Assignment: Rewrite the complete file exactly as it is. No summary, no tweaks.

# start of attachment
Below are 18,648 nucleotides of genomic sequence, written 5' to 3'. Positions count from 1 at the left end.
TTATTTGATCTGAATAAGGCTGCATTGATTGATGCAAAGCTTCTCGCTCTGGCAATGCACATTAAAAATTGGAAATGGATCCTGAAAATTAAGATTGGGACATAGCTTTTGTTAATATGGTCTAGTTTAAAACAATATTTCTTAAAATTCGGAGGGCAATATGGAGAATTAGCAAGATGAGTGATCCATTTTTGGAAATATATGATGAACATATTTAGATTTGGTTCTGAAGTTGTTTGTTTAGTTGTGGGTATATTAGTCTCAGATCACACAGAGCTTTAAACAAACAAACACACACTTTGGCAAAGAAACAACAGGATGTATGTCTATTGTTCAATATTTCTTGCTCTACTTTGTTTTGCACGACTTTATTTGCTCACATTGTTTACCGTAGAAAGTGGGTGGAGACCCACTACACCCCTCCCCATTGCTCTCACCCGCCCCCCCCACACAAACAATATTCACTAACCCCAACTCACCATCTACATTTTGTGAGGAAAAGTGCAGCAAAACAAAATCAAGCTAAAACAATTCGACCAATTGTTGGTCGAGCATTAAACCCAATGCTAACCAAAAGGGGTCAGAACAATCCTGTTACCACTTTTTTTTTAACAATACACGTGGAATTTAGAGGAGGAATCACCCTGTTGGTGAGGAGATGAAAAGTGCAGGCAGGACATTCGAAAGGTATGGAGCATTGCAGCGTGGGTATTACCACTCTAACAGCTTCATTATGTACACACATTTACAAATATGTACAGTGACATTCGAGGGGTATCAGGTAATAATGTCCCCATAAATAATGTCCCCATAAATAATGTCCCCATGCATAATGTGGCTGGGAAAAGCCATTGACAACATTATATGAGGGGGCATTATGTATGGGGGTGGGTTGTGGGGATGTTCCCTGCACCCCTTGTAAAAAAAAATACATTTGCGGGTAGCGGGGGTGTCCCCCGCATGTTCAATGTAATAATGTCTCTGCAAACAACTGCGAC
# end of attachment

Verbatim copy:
Below are 18,648 nucleotides of genomic sequence, written 5' to 3'. Positions count from 1 at the left end.
TTATTTGATCTGAATAAGGCTGCATTGATTGATGCAAAGCTTCTCGCTCTGGCAATGCACATTAAAAATTGGAAATGGATCCTGAAAATTAAGATTGGGACATAGCTTTTGTTAATATGGTCTAGTTTAAAACAATATTTCTTAAAATTCGGAGGGCAATATGGAGAATTAGCAAGATGAGTGATCCATTTTTGGAAATATATGATGAACATATTTAGATTTGGTTCTGAAGTTGTTTGTTTAGTTGTGGGTATATTAGTCTCAGATCACACAGAGCTTTAAACAAACAAACACACACTTTGGCAAAGAAACAACAGGATGTATGTCTATTGTTCAATATTTCTTGCTCTACTTTGTTTTGCACGACTTTATTTGCTCACATTGTTTACCGTAGAAAGTGGGTGGAGACCCACTACACCCCTCCCCATTGCTCTCACCCGCCCCCCCCACACAAACAATATTCACTAACCCCAACTCACCATCTACATTTTGTGAGGAAAAGTGCAGCAAAACAAAATCAAGCTAAAACAATTCGACCAATTGTTGGTCGAGCATTAAACCCAATGCTAACCAAAAGGGGTCAGAACAATCCTGTTACCACTTTTTTTTTAACAATACACGTGGAATTTAGAGGAGGAATCACCCTGTTGGTGAGGAGATGAAAAGTGCAGGCAGGACATTCGAAAGGTATGGAGCATTGCAGCGTGGGTATTACCACTCTAACAGCTTCATTATGTACACACATTTACAAATATGTACAGTGACATTCGAGGGGTATCAGGTAATAATGTCCCCATAAATAATGTCCCCATAAATAATGTCCCCATGCATAATGTGGCTGGGAAAAGCCATTGACAACATTATATGAGGGGGCATTATGTATGGGGGTGGGTTGTGGGGATGTTCCCTGCACCCCTTGTAAAAAAAAATACATTTGCGGGTAGCGGGGGTGTCCCCCGCATGTTCAATGTAATAATGTCTCTGCAAACAACTGCGAC